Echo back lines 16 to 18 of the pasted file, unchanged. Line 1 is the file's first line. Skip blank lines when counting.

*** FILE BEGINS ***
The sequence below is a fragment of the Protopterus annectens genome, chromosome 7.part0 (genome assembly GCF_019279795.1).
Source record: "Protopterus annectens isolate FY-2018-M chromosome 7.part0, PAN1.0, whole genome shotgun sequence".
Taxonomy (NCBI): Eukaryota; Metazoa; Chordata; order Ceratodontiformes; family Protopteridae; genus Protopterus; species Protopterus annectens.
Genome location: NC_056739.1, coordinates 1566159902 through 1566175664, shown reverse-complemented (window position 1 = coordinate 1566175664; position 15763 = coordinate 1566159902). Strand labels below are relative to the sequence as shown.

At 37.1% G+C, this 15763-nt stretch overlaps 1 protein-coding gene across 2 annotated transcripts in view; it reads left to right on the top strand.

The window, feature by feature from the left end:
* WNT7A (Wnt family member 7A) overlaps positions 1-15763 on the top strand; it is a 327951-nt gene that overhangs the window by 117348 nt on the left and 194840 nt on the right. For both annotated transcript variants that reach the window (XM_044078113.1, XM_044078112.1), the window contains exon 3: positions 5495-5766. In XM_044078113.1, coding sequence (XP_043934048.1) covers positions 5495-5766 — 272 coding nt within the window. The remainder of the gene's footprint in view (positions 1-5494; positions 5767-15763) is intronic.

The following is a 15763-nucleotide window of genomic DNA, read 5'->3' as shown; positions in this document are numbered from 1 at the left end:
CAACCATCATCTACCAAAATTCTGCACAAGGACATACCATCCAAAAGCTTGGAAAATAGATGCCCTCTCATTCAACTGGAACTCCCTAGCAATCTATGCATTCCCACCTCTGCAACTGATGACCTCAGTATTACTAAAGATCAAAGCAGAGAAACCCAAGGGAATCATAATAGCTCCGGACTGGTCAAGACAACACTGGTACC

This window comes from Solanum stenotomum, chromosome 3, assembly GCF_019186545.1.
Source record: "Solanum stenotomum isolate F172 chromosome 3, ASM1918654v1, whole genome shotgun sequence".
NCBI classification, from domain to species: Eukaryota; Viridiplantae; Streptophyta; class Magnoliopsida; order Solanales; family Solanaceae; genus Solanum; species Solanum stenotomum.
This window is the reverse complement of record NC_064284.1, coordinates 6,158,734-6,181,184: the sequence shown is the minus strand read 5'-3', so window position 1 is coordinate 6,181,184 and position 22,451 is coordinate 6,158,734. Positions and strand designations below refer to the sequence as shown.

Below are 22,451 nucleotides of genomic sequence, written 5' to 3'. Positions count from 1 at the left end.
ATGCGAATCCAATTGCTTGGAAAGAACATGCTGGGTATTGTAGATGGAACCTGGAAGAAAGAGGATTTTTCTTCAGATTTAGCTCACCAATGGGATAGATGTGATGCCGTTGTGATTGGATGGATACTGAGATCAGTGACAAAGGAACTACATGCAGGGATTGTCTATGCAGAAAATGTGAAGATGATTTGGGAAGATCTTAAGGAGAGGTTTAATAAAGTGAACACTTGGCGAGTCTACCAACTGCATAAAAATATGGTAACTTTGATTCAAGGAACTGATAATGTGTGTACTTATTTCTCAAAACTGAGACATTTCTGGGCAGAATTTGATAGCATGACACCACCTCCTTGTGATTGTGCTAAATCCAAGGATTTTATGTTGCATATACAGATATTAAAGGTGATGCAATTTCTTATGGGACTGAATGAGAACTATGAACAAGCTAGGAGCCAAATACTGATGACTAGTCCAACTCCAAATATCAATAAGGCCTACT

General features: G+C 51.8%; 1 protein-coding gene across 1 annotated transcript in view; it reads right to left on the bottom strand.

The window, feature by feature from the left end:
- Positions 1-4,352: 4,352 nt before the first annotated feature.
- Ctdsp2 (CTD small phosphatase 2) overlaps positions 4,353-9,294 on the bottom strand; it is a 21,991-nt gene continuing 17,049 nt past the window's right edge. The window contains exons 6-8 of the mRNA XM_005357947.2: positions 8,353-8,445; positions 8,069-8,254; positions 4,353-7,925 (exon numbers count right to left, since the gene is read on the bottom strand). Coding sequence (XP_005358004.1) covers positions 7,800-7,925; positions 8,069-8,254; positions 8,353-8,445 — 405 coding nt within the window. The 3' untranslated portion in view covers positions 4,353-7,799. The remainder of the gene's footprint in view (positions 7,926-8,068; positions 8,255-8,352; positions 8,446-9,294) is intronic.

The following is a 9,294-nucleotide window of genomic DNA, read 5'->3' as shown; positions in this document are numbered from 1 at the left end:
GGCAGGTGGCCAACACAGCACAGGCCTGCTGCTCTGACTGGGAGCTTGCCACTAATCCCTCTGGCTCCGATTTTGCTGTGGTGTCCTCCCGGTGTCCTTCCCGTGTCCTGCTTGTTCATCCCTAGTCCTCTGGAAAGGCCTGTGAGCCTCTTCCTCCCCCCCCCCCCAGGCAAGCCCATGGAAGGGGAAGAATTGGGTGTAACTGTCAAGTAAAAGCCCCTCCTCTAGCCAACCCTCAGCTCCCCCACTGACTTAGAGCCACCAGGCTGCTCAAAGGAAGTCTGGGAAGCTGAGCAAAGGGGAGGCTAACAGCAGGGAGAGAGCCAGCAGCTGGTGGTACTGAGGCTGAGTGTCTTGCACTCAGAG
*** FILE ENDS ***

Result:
General features: G+C 51.8%; 1 protein-coding gene across 1 annotated transcript in view; it reads right to left on the bottom strand.

The window, feature by feature from the left end:
- Positions 1-4,352: 4,352 nt before the first annotated feature.